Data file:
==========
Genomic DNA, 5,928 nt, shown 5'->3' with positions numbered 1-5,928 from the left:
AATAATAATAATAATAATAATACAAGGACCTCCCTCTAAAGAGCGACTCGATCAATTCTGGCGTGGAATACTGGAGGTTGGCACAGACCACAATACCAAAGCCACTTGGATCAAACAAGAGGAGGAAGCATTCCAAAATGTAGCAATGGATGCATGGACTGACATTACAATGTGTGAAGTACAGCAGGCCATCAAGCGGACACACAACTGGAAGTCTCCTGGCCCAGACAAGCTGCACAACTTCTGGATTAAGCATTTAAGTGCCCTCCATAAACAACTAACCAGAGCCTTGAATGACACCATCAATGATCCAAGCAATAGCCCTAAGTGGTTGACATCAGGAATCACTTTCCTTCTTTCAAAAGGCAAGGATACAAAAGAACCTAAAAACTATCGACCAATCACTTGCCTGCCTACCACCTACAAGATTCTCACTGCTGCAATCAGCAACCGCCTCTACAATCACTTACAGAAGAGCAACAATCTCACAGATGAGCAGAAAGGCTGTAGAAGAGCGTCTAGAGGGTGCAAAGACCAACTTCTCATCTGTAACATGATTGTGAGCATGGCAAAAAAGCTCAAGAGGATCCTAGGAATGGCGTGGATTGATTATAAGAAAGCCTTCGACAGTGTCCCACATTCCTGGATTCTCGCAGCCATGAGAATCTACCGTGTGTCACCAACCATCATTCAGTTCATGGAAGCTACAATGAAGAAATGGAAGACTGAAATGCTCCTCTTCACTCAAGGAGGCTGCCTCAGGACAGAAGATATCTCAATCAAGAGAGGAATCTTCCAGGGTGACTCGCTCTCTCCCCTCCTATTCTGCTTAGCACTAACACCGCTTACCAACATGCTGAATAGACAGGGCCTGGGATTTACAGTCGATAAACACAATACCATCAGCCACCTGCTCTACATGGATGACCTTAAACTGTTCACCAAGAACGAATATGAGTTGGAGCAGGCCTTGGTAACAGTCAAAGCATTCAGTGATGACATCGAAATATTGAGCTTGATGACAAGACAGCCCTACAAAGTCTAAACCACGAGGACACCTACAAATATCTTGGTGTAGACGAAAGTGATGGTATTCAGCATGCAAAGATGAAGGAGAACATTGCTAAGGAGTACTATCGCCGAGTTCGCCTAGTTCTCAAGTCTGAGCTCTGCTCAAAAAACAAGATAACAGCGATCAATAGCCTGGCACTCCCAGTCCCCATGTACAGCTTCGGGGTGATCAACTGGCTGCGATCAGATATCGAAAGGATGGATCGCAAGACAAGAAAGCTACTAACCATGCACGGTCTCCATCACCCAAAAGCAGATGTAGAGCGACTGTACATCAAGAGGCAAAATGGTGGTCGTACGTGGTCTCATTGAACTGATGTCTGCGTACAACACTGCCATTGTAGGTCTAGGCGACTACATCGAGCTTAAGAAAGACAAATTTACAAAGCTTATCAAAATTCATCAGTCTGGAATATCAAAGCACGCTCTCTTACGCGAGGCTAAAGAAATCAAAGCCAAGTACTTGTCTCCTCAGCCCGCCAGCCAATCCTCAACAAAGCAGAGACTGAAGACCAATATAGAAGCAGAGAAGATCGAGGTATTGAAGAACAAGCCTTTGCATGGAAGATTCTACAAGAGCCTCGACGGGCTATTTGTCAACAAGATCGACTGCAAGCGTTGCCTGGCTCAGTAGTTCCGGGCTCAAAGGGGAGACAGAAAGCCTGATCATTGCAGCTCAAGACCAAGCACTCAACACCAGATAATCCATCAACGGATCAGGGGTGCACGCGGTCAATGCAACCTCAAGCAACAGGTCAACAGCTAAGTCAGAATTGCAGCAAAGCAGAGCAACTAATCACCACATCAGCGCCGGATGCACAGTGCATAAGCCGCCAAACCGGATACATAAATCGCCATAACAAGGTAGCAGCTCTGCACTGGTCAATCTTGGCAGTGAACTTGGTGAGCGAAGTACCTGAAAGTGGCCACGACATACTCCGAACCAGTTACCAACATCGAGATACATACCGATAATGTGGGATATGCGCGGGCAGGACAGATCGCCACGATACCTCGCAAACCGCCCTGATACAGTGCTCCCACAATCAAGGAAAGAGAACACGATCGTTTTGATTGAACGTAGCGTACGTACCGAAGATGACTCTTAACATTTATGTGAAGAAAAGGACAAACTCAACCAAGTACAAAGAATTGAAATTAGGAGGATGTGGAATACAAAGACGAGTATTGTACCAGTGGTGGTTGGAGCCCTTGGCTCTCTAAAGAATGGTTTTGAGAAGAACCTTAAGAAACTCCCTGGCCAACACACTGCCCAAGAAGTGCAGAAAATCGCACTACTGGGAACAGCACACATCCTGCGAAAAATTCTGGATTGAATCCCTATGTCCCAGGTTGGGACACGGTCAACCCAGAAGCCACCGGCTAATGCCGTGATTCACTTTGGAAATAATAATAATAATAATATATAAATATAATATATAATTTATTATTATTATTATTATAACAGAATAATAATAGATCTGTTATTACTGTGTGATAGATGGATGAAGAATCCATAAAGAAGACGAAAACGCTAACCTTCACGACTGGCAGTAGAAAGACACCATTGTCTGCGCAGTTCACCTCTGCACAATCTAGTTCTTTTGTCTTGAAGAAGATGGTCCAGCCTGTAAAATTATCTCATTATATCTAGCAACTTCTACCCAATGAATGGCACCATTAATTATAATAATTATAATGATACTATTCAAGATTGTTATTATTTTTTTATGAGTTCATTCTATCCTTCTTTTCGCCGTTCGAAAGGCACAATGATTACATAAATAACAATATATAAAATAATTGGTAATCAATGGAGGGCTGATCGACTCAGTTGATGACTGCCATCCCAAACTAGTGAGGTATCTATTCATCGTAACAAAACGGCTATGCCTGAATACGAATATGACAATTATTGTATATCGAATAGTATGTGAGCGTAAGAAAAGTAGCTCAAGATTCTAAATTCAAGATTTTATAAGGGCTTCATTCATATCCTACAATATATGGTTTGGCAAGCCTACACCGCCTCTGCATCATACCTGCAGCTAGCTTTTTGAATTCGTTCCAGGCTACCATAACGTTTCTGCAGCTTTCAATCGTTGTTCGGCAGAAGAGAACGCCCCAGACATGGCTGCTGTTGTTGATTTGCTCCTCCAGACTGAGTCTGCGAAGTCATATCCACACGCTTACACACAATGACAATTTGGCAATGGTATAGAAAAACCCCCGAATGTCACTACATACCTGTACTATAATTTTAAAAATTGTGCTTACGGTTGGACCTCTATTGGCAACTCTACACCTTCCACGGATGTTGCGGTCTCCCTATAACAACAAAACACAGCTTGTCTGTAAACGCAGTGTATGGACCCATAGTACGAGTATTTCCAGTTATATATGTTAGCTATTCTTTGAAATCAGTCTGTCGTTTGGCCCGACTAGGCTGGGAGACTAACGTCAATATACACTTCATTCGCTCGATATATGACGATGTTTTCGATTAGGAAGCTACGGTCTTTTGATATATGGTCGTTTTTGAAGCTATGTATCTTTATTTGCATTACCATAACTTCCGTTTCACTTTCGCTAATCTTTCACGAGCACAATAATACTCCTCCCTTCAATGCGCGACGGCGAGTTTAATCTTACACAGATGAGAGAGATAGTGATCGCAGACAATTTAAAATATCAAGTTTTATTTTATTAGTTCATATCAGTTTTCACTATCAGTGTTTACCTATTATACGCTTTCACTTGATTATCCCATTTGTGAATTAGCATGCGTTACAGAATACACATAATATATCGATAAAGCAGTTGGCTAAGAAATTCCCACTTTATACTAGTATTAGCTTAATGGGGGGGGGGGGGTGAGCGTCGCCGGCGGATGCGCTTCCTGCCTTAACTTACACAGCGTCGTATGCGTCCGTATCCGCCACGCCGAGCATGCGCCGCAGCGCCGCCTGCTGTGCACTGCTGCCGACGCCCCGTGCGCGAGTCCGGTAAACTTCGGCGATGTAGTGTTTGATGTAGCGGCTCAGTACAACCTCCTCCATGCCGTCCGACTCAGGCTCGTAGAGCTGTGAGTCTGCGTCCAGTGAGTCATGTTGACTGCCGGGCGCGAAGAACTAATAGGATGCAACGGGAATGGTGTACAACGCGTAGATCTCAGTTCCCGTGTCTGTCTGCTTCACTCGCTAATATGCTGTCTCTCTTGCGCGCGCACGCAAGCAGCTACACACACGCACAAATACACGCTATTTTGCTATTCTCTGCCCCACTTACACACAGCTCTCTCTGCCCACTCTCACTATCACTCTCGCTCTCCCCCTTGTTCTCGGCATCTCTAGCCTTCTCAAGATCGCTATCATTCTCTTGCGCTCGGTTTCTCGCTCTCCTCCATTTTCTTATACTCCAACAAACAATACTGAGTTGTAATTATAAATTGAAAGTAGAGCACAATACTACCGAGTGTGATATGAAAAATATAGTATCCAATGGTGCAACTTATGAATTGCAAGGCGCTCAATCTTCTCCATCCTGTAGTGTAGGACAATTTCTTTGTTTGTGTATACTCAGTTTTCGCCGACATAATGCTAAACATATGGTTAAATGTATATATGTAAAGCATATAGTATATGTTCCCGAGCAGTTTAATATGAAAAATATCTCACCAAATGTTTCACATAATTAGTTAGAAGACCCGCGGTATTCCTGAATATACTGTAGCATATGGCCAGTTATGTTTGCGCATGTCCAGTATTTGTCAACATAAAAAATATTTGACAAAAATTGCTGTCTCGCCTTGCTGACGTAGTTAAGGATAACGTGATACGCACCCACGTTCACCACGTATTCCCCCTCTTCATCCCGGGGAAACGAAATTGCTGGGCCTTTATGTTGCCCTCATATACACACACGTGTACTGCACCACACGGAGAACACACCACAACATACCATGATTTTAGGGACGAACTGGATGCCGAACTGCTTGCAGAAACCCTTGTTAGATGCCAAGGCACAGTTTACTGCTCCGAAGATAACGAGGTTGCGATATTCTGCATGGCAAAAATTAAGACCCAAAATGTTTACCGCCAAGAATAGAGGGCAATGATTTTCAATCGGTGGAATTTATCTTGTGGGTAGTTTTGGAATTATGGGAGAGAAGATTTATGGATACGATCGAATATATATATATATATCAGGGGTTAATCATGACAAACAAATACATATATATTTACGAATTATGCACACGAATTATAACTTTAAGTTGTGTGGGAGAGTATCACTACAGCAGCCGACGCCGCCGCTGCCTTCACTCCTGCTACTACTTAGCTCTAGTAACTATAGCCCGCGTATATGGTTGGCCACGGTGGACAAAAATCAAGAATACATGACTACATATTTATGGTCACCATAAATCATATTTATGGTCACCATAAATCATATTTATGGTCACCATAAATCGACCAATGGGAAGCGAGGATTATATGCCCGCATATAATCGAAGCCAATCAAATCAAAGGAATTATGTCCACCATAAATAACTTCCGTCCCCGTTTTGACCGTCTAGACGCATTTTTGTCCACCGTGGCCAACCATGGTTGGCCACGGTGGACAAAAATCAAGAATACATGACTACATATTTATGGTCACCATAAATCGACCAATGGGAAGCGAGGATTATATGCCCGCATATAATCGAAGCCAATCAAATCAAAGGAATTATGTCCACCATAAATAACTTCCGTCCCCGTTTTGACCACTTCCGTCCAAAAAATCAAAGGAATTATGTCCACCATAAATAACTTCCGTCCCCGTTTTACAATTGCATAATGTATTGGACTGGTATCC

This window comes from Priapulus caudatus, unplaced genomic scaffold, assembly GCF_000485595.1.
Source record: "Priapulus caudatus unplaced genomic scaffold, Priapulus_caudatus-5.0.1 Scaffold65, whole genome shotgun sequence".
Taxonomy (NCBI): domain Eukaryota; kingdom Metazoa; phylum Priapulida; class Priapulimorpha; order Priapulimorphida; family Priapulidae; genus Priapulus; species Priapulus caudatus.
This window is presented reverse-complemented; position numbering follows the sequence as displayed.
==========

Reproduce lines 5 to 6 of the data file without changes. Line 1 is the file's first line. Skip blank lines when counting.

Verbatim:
Taxonomy (NCBI): domain Eukaryota; kingdom Metazoa; phylum Priapulida; class Priapulimorpha; order Priapulimorphida; family Priapulidae; genus Priapulus; species Priapulus caudatus.
This window is presented reverse-complemented; position numbering follows the sequence as displayed.